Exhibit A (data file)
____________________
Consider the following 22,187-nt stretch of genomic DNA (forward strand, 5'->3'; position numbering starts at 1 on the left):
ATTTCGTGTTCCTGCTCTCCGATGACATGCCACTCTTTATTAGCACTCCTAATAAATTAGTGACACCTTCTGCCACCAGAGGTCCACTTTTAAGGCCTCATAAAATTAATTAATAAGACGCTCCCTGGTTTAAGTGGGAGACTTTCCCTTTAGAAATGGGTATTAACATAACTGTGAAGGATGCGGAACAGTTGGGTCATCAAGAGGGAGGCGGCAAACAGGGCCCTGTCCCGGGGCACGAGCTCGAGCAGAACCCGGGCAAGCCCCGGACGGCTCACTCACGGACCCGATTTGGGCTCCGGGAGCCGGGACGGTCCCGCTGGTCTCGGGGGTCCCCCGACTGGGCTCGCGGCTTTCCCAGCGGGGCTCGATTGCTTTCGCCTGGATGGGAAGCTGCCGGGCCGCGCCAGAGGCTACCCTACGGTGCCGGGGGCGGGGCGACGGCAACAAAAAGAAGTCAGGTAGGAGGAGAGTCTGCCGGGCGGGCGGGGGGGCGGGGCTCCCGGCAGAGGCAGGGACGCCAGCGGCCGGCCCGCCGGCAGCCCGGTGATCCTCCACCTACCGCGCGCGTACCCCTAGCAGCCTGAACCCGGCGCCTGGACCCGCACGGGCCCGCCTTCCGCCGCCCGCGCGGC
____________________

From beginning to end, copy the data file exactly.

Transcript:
Consider the following 22,187-nt stretch of genomic DNA (forward strand, 5'->3'; position numbering starts at 1 on the left):
ATTTCGTGTTCCTGCTCTCCGATGACATGCCACTCTTTATTAGCACTCCTAATAAATTAGTGACACCTTCTGCCACCAGAGGTCCACTTTTAAGGCCTCATAAAATTAATTAATAAGACGCTCCCTGGTTTAAGTGGGAGACTTTCCCTTTAGAAATGGGTATTAACATAACTGTGAAGGATGCGGAACAGTTGGGTCATCAAGAGGGAGGCGGCAAACAGGGCCCTGTCCCGGGGCACGAGCTCGAGCAGAACCCGGGCAAGCCCCGGACGGCTCACTCACGGACCCGATTTGGGCTCCGGGAGCCGGGACGGTCCCGCTGGTCTCGGGGGTCCCCCGACTGGGCTCGCGGCTTTCCCAGCGGGGCTCGATTGCTTTCGCCTGGATGGGAAGCTGCCGGGCCGCGCCAGAGGCTACCCTACGGTGCCGGGGGCGGGGCGACGGCAACAAAAAGAAGTCAGGTAGGAGGAGAGTCTGCCGGGCGGGCGGGGGGGCGGGGCTCCCGGCAGAGGCAGGGACGCCAGCGGCCGGCCCGCCGGCAGCCCGGTGATCCTCCACCTACCGCGCGCGTACCCCTAGCAGCCTGAACCCGGCGCCTGGACCCGCACGGGCCCGCCTTCCGCCGCCCGCGCGGC